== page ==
The participation of civil society representatives will provide more strength to protect human rights, the minister said.
New Delhi: Despite serious concerns raised by the Opposition, the Lok Sabha on Friday passed a bill to expedite the process of appointment of chairperson and members of the National Human Rights Commission (NHRC) after the government assured steps were being taken “round-the-clock” to protect human rights.
Introducing the Protection of Human Rights (Amendment) Bill, 2019, minister of state (home affairs) Nityanand Rai, said changes in the legislation will help in protecting human rights effectively.
Addressing concerns raised by members on the amendment Bill, the minister said the government has made humanity “rajdharam”, adding, during the era of Prime Minister Narendra Modi the women were coming forward and shouldering greater responsibilities.
The amendment provides for reduction in the tenure of chairpersons of national and state human rights bodies to three years from the current five years.
It also stipulates that besides a former chief justice of India, as is the current requirement, a former Supreme Court judge can also become NHRC chairperson.
Similarly, a former high court judge can also become a state human rights commission chairperson besides a high court chief, according to the bill.
Mr Rai said the bill also gives more administrative and financial powers to these bodies.
Under the existing Act, chairpersons of commissions such as the National Commission for Scheduled Castes, National Com-mission for Scheduled Tribes and National Com-mission for Women are members of the NHRC.
The new bill provides for including the chairpersons of the National Commission for Backward Classes, the National Commission for the Protection of Child Rights and the Chief Commissioner for Persons with Disabilities as members of the NHRC.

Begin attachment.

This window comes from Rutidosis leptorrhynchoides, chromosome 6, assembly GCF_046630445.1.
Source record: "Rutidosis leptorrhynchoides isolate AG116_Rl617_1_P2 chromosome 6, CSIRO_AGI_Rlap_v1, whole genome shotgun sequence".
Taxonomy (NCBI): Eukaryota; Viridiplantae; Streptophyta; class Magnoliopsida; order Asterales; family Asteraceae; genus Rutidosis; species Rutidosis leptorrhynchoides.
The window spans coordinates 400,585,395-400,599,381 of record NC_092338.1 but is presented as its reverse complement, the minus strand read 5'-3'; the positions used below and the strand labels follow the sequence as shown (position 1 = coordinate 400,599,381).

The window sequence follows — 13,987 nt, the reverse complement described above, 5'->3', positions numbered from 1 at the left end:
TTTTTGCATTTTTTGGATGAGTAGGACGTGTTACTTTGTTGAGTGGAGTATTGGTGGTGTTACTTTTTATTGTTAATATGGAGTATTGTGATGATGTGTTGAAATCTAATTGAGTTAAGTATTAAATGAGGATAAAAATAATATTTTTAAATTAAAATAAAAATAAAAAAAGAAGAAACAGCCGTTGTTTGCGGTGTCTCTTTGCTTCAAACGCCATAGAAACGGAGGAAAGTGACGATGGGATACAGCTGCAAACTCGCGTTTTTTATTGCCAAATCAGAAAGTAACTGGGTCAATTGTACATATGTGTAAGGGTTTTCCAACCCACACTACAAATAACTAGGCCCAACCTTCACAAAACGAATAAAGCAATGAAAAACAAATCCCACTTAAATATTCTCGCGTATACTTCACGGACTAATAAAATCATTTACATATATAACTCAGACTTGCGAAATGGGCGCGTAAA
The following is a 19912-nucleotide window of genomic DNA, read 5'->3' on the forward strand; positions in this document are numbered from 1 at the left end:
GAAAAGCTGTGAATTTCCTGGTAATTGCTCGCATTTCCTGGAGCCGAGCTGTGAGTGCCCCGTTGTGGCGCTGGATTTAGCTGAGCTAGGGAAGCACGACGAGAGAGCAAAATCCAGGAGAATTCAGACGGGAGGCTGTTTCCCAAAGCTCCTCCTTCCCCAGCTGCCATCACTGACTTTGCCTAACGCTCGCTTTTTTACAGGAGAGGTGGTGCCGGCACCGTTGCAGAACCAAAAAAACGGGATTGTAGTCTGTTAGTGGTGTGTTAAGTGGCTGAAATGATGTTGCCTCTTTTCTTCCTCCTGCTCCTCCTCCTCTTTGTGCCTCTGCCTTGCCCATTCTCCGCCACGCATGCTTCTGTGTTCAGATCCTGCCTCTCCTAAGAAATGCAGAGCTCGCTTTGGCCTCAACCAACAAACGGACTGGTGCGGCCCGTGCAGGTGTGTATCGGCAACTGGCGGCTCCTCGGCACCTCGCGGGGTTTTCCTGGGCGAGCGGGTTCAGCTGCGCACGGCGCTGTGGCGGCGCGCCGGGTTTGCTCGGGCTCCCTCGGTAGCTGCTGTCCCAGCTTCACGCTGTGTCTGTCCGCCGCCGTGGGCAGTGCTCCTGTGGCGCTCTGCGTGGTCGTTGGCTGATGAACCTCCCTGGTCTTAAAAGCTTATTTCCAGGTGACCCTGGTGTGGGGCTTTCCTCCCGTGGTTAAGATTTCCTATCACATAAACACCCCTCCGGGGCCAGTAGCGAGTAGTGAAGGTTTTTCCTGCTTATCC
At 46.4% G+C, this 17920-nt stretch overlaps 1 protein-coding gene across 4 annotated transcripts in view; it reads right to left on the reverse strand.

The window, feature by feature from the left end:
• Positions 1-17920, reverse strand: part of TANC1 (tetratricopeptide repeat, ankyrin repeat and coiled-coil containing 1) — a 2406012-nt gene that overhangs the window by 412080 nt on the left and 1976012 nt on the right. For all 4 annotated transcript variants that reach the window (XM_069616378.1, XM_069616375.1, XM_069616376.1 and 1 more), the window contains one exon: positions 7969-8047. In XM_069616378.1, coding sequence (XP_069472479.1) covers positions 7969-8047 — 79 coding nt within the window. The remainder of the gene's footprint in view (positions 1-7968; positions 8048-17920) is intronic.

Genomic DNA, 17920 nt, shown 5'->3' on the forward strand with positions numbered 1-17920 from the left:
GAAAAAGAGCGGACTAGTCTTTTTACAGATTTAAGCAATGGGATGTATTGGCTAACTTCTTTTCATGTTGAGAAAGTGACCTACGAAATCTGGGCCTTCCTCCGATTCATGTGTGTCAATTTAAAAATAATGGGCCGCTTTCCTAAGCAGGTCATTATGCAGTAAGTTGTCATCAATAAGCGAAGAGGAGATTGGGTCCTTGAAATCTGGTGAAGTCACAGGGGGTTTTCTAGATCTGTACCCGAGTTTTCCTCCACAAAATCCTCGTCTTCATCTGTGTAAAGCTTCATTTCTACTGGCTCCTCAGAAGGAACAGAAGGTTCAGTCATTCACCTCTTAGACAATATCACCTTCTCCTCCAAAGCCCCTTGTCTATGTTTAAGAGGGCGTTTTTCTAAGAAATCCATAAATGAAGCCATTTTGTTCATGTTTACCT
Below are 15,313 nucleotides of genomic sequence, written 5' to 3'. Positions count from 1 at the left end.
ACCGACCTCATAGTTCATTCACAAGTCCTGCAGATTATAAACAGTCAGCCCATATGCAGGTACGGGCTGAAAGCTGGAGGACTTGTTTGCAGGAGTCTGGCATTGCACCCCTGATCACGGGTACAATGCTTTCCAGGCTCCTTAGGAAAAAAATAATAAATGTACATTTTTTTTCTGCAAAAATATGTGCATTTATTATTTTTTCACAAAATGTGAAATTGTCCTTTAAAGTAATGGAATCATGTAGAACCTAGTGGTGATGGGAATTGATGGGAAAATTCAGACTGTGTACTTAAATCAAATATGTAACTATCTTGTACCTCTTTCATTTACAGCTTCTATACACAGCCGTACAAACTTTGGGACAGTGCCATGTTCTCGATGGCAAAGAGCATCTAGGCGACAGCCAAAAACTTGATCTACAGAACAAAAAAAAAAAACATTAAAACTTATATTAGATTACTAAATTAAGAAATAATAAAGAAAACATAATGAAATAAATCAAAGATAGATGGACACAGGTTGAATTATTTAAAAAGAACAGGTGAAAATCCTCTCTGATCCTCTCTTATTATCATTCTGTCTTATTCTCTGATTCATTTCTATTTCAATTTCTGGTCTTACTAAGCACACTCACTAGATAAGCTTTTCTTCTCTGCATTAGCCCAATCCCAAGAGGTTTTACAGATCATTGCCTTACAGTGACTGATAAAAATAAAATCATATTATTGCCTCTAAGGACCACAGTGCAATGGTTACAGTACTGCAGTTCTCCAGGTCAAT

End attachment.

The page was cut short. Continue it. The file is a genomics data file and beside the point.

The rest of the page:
The participation of civil society representatives will provide more strength to protect human rights, the minister said. Earlier while participating in the discussion on the bill, Congress MP from Thiruvananthapuram Shashi Tharoor heavily criticised the legislation.
He raised the issue of National Register of Citizens, conditions of Assam’s detention centres, recent raids on advocates Indira Jaising and Anand Grover, arrests of human rights activists like Sudha Bharadwaj during the discussion.
While describing it as a "piecemeal and cosmetic", Mr Tharoor said, "the bill does not even scratch the surface. I recommend the minister to withdraw it and fix it, and bring it back for consideration in the House. It's a damp squib.
There is a real fear that we might face an international embarrassment when the United Nations picks faults with the bill."
Mr Tharoor listed six flaws with the amendments in the bill. He cited lack of independence and autonomy to NHRC, reduction of tenure of members, failure to provide clarity to the NHRC and jurisdiction of the NHRC courts assome of the flaws.